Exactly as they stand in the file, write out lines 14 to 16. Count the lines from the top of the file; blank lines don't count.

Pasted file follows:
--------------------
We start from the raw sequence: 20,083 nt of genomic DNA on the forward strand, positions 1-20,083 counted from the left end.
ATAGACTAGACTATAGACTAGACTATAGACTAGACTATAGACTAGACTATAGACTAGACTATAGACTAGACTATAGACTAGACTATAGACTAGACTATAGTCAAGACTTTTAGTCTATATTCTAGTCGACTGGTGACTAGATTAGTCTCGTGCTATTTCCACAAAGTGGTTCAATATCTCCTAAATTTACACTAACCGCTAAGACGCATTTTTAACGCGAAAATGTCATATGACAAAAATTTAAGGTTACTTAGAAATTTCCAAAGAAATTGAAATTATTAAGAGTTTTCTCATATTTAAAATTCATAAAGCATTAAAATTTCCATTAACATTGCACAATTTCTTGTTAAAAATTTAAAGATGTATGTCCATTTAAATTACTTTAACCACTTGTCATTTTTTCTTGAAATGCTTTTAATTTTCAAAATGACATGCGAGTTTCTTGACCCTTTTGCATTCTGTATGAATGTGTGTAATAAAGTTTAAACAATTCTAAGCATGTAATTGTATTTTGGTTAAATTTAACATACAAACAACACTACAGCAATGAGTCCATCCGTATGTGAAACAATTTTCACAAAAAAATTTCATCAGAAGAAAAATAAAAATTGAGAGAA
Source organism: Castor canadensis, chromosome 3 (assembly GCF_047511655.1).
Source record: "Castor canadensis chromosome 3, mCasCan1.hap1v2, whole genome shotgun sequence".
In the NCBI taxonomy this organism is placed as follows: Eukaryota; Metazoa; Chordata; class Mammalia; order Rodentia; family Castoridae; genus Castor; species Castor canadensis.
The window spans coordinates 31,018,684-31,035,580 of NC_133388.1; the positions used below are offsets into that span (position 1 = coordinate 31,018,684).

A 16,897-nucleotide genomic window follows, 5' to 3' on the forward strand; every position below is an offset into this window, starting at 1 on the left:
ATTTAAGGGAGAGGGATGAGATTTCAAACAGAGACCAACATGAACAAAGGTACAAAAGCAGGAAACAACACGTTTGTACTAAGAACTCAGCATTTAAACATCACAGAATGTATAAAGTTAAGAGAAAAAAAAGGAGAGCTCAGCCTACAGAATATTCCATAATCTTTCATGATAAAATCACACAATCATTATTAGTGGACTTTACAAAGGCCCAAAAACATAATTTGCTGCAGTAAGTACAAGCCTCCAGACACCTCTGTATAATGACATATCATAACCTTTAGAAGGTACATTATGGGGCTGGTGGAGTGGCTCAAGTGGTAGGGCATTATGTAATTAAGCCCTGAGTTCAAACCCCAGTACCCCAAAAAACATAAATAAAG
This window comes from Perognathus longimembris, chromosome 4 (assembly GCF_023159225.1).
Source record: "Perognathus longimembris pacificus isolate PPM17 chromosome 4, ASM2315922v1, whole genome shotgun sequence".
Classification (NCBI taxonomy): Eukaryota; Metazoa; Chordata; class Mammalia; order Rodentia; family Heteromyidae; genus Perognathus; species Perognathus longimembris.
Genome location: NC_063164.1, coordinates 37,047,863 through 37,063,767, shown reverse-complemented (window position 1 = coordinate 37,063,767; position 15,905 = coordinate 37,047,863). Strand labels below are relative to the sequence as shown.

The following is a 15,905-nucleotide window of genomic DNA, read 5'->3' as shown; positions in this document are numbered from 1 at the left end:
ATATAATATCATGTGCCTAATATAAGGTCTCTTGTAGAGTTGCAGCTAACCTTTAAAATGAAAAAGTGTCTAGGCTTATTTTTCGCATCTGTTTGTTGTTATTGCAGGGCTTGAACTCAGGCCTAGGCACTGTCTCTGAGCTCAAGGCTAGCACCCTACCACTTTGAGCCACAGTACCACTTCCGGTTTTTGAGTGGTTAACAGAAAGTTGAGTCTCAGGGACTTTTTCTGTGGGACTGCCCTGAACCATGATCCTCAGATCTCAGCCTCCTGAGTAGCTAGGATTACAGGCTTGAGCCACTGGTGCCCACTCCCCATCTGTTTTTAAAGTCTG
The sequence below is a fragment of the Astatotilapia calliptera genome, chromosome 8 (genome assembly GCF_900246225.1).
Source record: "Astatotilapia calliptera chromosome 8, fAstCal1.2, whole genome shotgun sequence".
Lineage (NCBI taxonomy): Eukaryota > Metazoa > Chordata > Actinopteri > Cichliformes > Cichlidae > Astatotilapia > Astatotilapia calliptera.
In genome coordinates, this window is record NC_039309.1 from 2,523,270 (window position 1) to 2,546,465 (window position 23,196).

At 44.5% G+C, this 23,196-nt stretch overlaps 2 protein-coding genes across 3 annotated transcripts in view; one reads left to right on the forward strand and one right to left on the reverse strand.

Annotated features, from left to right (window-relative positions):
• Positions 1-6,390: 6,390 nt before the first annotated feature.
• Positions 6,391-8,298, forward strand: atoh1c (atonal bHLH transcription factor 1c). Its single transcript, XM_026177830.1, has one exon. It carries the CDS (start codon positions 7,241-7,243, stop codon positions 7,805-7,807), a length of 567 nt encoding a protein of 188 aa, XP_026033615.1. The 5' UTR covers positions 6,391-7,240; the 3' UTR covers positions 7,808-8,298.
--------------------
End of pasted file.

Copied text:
ATATAATATCATGTGCCTAATATAAGGTCTCTTGTAGAGTTGCAGCTAACCTTTAAAATGAAAAAGTGTCTAGGCTTATTTTTCGCATCTGTTTGTTGTTATTGCAGGGCTTGAACTCAGGCCTAGGCACTGTCTCTGAGCTCAAGGCTAGCACCCTACCACTTTGAGCCACAGTACCACTTCCGGTTTTTGAGTGGTTAACAGAAAGTTGAGTCTCAGGGACTTTTTCTGTGGGACTGCCCTGAACCATGATCCTCAGATCTCAGCCTCCTGAGTAGCTAGGATTACAGGCTTGAGCCACTGGTGCCCACTCCCCATCTGTTTTTAAAGTCTG
The sequence below is a fragment of the Astatotilapia calliptera genome, chromosome 8 (genome assembly GCF_900246225.1).
Source record: "Astatotilapia calliptera chromosome 8, fAstCal1.2, whole genome shotgun sequence".